‘Booster Bag’ Not a Burglary Tool, Court Rules

When a shoplifter stoops to stealing clothes, you gotta feel a little sorry for him or her.

And when he falls to the ground convulsing, it’s almost a tragedy. But when it turns out he used a special bag to get the merchandise through electronic sensors, that’s a different story.

And so a jury convicted the California man of burglary, grand theft, and possessing burglary tools. The Second District Court of Appeal reversed the “tools” conviction, but compassion had nothing to do with it.

Burglary Tools

Penal Code Section 446 includes items used to gain access into property, but some courts disagree whether that applies to tools used after a would-be criminal gets inside a property. The state Supreme Court is considering the question in In re H.W.

In the meantime, Linda — a transgender man who goes by the name James — strolled into a Macy’s department store, put a stack of jeans into a bag and walked out. A security guard witnessed the theft, and chased him down.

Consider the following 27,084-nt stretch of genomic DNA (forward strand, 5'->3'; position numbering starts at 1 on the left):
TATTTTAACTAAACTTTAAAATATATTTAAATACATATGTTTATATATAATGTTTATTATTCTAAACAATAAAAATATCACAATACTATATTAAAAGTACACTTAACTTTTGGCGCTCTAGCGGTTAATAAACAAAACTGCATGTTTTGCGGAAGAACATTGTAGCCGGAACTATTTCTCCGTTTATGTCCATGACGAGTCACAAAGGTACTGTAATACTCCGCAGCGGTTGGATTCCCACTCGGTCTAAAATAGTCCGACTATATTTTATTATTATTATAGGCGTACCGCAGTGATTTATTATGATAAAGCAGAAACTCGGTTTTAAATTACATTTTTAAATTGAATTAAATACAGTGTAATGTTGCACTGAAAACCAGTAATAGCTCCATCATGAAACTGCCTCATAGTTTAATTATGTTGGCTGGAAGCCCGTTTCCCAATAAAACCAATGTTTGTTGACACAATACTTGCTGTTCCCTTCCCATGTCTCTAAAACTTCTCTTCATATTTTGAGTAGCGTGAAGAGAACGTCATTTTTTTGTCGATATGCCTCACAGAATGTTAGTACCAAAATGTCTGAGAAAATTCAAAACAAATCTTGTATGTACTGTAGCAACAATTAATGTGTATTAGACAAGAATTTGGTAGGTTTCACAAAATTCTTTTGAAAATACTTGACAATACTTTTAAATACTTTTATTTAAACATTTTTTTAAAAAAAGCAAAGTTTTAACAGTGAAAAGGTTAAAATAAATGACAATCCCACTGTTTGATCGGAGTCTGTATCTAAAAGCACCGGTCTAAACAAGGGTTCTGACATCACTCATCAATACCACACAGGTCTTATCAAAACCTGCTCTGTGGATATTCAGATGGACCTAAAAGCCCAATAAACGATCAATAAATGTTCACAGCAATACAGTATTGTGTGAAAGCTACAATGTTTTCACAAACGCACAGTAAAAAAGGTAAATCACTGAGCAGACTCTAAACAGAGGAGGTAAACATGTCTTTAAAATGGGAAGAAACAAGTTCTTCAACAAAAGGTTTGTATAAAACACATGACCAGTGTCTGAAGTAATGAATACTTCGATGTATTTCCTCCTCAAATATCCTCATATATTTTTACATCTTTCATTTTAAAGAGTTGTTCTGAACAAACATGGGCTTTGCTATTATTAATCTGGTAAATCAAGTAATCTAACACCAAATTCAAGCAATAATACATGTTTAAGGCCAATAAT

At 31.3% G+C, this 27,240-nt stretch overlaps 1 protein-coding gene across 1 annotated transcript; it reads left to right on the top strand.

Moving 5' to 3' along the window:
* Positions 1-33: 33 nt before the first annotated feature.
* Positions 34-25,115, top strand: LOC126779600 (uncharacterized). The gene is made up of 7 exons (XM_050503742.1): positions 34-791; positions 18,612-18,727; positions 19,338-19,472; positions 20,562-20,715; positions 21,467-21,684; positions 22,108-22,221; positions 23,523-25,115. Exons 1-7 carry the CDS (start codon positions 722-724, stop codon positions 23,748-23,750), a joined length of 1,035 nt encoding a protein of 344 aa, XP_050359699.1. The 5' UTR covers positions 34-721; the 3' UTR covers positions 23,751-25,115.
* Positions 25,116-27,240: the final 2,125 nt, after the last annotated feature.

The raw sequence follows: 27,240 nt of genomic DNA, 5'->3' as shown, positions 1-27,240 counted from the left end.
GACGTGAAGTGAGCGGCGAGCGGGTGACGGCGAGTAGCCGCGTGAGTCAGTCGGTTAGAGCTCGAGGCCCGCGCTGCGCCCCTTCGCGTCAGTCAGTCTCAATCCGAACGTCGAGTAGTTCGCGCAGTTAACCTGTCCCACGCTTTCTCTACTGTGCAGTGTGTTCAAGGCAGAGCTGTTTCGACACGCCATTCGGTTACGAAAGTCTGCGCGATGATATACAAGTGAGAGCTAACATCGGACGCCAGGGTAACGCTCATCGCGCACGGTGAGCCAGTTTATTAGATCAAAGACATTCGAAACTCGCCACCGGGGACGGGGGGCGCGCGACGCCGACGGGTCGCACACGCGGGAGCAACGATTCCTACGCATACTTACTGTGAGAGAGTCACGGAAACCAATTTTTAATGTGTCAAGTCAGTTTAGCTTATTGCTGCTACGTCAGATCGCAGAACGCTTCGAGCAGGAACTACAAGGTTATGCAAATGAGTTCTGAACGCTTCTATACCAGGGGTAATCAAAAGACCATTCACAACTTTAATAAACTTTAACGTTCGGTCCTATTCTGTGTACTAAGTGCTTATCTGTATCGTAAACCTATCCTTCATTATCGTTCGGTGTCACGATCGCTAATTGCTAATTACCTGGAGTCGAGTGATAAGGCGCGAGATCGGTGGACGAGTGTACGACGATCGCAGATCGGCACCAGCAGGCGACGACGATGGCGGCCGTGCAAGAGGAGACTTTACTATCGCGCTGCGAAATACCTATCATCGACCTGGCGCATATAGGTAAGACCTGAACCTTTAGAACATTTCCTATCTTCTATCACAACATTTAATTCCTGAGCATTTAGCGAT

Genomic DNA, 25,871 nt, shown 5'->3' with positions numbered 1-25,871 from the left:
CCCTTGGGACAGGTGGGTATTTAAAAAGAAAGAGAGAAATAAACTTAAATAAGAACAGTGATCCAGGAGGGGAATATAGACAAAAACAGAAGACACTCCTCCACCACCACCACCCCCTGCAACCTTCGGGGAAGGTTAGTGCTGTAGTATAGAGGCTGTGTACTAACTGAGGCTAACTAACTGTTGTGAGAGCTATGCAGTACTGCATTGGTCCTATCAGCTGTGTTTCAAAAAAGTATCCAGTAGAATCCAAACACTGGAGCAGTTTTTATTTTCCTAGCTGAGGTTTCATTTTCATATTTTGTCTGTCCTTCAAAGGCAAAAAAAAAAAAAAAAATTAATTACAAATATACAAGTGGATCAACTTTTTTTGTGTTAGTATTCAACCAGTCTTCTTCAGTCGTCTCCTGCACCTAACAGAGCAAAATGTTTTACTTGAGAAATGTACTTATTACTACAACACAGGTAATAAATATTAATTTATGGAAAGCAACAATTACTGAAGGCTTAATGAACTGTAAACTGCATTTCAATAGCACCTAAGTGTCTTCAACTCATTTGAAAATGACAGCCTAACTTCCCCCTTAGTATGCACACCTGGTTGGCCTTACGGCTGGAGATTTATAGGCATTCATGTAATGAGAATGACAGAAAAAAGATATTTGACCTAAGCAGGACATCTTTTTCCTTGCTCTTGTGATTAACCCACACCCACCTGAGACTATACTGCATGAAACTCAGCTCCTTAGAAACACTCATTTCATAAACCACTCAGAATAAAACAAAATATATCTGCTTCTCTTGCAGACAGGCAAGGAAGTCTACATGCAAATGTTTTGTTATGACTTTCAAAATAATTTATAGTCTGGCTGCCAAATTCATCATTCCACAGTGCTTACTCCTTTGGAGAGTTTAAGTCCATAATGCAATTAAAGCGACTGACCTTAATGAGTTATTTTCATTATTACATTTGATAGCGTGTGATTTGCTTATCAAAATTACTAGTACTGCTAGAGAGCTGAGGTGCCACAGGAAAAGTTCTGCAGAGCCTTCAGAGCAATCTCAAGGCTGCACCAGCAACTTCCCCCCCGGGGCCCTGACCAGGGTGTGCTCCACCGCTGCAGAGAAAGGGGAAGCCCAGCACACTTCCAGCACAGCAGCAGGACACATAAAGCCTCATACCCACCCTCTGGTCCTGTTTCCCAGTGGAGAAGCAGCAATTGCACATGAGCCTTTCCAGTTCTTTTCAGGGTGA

Shaw resisted, fell to the ground and started convulsing. Security took the bag, which had 11 pairs of True Religion jeans inside a secondary bag lined with foil.

At trial, the guard testified that the foil-lined bag — called a “booster bag” — was used to trick electronic sensors. Shaw was convicted of all charges and placed on probation for two years.

Booster Bag

In People v. Linda Shaw, the defendant argued that the booster bag was not a tool under the statute. The Second District agreed.

The appeals court disagreed with the Third District decision in H.W., which said a pair of pliers used to cut security tags off a pair of jeans was a burglary tool. Instead, the justices followed People v. Diaz.

“We find the reasoning of Diaz to be more persuasive, and we agree with its holding that an ‘instrument or tool’ under section 466 is an item intended for use ‘to break into or gain access to property,’ not just intended for ‘use during the course of a burglary,” the panel said.

New California Laws Ease Fines, Punishment for Juveniles